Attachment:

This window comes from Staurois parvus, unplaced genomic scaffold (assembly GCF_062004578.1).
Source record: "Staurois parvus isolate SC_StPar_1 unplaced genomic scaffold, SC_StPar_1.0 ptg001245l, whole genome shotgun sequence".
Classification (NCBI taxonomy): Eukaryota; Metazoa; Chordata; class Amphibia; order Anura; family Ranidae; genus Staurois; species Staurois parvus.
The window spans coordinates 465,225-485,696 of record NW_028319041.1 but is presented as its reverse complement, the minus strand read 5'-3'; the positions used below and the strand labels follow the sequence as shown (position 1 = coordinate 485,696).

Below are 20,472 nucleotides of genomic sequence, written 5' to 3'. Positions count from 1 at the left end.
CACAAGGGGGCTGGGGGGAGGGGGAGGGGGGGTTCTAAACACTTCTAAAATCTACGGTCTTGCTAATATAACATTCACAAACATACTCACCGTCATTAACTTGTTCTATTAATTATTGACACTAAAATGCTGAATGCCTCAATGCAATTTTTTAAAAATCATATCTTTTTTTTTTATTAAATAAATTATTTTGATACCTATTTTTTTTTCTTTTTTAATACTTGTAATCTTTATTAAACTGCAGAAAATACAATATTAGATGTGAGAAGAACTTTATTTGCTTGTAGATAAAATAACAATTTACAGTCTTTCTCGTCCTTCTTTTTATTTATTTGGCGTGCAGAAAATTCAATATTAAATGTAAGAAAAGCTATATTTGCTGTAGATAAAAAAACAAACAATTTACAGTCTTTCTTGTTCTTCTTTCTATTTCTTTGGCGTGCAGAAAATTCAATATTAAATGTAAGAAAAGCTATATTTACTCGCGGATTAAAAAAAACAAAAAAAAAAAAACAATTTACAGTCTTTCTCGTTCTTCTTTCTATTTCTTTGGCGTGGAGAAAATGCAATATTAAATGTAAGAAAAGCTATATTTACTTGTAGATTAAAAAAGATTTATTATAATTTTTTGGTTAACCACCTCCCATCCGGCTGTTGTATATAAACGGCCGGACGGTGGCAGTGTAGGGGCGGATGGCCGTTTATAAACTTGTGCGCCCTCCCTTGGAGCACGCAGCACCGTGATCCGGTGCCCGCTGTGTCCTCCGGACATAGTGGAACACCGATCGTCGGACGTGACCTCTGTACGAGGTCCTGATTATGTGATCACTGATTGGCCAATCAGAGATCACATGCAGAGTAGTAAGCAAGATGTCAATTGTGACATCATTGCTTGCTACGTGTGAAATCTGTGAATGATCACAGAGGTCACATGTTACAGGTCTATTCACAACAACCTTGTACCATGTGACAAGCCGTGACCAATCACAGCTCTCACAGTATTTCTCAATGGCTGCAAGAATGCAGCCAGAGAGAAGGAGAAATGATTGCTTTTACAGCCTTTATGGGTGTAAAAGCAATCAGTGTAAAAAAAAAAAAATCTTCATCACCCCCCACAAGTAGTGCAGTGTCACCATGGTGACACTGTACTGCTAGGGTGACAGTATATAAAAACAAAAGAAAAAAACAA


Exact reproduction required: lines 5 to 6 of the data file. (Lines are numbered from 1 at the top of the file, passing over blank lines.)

Below are 20,472 nucleotides of genomic sequence, written 5' to 3'. Positions count from 1 at the left end.
CACAAGGGGGCTGGGGGGAGGGGGAGGGGGGGTTCTAAACACTTCTAAAATCTACGGTCTTGCTAATATAACATTCACAAACATACTCACCGTCATTAACTTGTTCTATTAATTATTGACACTAAAATGCTGAATGCCTCAATGCAATTTTTTAAAAATCATATCTTTTTTTTTTATTAAATAAATTATTTTGATACCTATTTTTTTTTCTTTTTTAATACTTGTAATCTTTATTAAACTGCAGAAAATACAATATTAGATGTGAGAAGAACTTTATTTGCTTGTAGATAAAATAACAATTTACAGTCTTTCTCGTCCTTCTTTTTATTTATTTGGCGTGCAGAAAATTCAATATTAAATGTAAGAAAAGCTATATTTGCTGTAGATAAAAAAACAAACAATTTACAGTCTTTCTTGTTCTTCTTTCTATTTCTTTGGCGTGCAGAAAATTCAATATTAAATGTAAGAAAAGCTATATTTACTCGCGGATTAAAAAAAACAAAAAAAAAAAAACAATTTACAGTCTTTCTCGTTCTTCTTTCTATTTCTTTGGCGTGGAGAAAATGCAATATTAAATGTAAGAAAAGCTATATTTACTTGTAGATTAAAAAAGATTTATTATAATTTTTTGGTTAACCACCTCCCATCCGGCTGTTGTATATAAACGGCCGGACGGTGGCAGTGTAGGGGCGGATGGCCGTTTATAAACTTGTGCGCCCTCCCTTGGAGCACGCAGCACCGTGATCCGGTGCCCGCTGTGTCCTCCGGACATAGTGGAACACCGATCGTCGGACGTGACCTCTGTACGAGGTCCTGATTATGTGATCACTGATTGGCCAATCAGAGATCACATGCAGAGTAGTAAGCAAGATGTCAATTGTGACATCATTGCTTGCTACGTGTGAAATCTGTGAATGATCACAGAGGTCACATGTTACAGGTCTATTCACAACAACCTTGTACCATGTGACAAGCCGTGACCAATCACAGCTCTCACAGTATTTCTCAATGGCTGCAAGAATGCAGCCAGAGAGAAGGAGAAATGATTGCTTTTACAGCCTTTATGGGTGTAAAAGCAATCAGTGTAAAAAAAAAAAAATCTTCATCACCCCCCACAAGTAGTGCAGTGTCACCATGGTGACACTGTACTGCTAGGGTGACAGTATATAAAAACAAAAGAAAAAAACAA